Meet Angelina Bosha: Zimbabwe’s first female fighter jet pilot

Mohammed Awal Apr 30, 2020 at 02:00pm

April 30, 2020 at 02:00 pm | Success Story, Women of Value

Mohammed Awal

Mohammed Awal

April 30, 2020 at 02:00 pm | Success Story, Women of Value

Squadron Leader Angeline Bosha, Zimbabwe’s First Female Fighter Jet Pilot ( Image Credit: BBC News Africa)

Flight-Lieutenant Angelina Bosha is the first female fighter jet pilot of the Air Force of Zimbabwe. The pioneering achievement followed Bosha’s completion of a year-long training course in China in 2018. She was the only female in a class made of 14 pilots across the world.

Bosha said she was inspired to join the Air Force by the exploits of Captain Chipo Matimba, the force’s first female combat pilot in 1998. Bosha was constantly told about Matimba’s trailblazing feat by her father Andy.

“I had mixed feelings of excitement and fear I was excited to fly for the first time but scared because it was something new,” Bosha told The Herald. “After achieving this I am now living my dream. Maybe another career goal will come but for now, I think I am at a position I never imagined and the feeling is to stay there.” 

Image credit: H-metro

The firstborn of her family, Bosha joined the Air Force in 2010 after her secondary education. She found the training arduous and felt like opting out at some point, but for the strong backing from her family, instructors, and colleagues.

“It has never been easy. I wanted to give up after basic military training but my family encouraged me to continue,” she recalled. “I want to remain an exceptional pilot, serve my country and be an inspiration to other girls and women.”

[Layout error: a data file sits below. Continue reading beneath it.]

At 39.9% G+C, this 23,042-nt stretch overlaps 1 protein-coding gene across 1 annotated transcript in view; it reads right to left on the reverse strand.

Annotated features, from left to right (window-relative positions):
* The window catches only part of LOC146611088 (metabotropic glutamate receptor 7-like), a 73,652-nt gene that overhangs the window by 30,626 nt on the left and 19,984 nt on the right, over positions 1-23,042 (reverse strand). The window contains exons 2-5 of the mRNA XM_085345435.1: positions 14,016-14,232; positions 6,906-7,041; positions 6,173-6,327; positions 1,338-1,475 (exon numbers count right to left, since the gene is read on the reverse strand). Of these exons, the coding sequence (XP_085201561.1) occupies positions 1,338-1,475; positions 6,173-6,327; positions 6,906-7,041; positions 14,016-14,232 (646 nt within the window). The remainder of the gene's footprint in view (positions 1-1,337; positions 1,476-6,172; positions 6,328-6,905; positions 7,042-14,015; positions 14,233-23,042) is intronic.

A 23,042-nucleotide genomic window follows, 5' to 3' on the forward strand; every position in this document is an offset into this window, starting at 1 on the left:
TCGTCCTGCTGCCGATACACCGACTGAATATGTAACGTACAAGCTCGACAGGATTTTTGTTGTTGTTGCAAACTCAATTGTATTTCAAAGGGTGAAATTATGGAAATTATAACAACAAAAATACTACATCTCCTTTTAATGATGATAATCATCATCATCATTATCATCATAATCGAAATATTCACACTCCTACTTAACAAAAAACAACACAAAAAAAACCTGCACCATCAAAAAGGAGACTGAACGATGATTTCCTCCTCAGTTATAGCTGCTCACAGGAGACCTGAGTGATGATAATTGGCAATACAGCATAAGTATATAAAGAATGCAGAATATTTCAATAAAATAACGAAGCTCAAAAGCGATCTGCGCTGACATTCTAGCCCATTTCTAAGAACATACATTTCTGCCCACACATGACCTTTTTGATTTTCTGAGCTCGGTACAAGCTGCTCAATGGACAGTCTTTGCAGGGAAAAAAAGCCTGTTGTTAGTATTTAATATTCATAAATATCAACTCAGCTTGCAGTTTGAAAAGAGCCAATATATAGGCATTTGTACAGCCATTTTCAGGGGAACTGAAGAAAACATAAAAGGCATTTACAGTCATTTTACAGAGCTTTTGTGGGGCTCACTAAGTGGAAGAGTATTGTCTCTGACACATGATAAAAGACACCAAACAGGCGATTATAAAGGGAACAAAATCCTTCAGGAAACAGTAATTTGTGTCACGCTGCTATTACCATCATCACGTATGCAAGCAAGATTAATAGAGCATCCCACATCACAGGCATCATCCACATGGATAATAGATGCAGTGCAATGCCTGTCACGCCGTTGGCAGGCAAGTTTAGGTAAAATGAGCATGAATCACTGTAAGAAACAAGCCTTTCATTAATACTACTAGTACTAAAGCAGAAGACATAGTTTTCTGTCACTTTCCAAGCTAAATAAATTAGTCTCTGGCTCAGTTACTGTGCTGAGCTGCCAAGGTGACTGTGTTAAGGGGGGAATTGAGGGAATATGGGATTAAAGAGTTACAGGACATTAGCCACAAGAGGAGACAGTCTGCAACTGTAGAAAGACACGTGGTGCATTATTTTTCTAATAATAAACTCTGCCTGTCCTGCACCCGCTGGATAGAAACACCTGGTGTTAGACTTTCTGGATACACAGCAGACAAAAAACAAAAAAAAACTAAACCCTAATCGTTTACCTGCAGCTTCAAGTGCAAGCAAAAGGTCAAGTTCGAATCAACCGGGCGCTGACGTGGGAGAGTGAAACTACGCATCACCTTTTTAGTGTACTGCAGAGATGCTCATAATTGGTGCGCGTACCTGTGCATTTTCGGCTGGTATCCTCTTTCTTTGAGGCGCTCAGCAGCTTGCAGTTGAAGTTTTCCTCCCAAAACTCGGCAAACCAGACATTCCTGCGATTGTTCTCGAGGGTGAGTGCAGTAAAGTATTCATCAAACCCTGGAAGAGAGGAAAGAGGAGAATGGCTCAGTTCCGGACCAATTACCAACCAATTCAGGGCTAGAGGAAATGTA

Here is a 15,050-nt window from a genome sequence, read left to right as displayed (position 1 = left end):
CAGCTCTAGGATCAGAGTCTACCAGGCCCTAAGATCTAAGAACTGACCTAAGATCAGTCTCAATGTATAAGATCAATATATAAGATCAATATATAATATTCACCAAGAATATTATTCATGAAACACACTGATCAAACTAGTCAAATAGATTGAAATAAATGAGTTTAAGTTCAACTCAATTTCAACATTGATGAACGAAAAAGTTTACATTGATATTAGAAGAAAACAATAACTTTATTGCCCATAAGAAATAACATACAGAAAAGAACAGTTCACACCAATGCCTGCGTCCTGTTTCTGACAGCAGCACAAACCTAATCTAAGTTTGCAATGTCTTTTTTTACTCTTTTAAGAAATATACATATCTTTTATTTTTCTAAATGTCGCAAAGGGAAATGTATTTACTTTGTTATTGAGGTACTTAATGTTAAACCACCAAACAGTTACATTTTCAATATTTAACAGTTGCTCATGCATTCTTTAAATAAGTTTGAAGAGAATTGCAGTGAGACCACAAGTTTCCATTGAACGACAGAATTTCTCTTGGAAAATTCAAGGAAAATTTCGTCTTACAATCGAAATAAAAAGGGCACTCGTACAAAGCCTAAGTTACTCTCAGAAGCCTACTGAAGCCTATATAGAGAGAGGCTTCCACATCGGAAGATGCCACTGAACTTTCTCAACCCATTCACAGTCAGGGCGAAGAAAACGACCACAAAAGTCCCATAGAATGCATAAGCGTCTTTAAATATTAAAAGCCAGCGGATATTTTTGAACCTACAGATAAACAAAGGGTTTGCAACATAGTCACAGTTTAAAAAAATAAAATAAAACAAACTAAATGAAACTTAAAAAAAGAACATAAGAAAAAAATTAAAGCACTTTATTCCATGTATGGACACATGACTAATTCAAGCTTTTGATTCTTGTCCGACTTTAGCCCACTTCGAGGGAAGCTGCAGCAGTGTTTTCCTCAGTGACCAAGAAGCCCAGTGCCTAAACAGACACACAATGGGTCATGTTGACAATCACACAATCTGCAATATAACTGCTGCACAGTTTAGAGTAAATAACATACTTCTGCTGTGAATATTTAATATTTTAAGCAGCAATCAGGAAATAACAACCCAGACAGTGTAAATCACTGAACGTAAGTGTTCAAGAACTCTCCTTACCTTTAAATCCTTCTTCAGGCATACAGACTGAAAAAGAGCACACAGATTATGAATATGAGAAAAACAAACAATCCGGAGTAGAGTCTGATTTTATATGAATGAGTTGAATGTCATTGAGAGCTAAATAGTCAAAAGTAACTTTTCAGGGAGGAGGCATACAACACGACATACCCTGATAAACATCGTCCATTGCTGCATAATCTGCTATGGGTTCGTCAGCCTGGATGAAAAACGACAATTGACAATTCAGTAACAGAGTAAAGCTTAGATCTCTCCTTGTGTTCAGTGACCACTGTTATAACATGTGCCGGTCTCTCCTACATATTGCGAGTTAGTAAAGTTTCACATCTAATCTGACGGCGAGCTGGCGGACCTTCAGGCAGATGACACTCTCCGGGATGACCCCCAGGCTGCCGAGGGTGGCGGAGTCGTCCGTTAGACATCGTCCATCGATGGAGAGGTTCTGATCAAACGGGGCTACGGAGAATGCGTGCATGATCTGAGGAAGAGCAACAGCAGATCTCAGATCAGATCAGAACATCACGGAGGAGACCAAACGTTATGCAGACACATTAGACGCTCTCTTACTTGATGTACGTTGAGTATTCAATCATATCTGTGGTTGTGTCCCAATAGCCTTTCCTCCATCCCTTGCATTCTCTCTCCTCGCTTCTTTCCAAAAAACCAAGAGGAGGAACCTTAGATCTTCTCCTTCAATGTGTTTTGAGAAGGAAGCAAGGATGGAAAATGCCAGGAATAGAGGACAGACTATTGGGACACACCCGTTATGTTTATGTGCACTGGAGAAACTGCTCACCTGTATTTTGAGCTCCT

Bosha’s superiors acknowledged her determination to be the very best during her training both in Zimbabwe and China.  “Flt-Lt Bosha is the first female fighter jet pilot of the Air Force of Zimbabwe. Before Flt-Lt Bosha we have never had a female pilot going to the fighter jets. What has made her unique is that she has met the grade that is required of a fighter pilot,” Group Captain Ezweni Masuku, said of her during last year’s International Women’s Day.

Capt. Masuku said Bosha did not become the Air Force’s first female fighter jet pilot because of affirmative action, but because she met the required criteria for the role.

He added: “The course has its own physiological challenges; I must say she is unique, she has made it and we will not look at her as a woman but we will look at her as a fighter pilot.”

Bosha wants to remain an exceptional pilot, serve her country, and be an inspiration to other girls and women.

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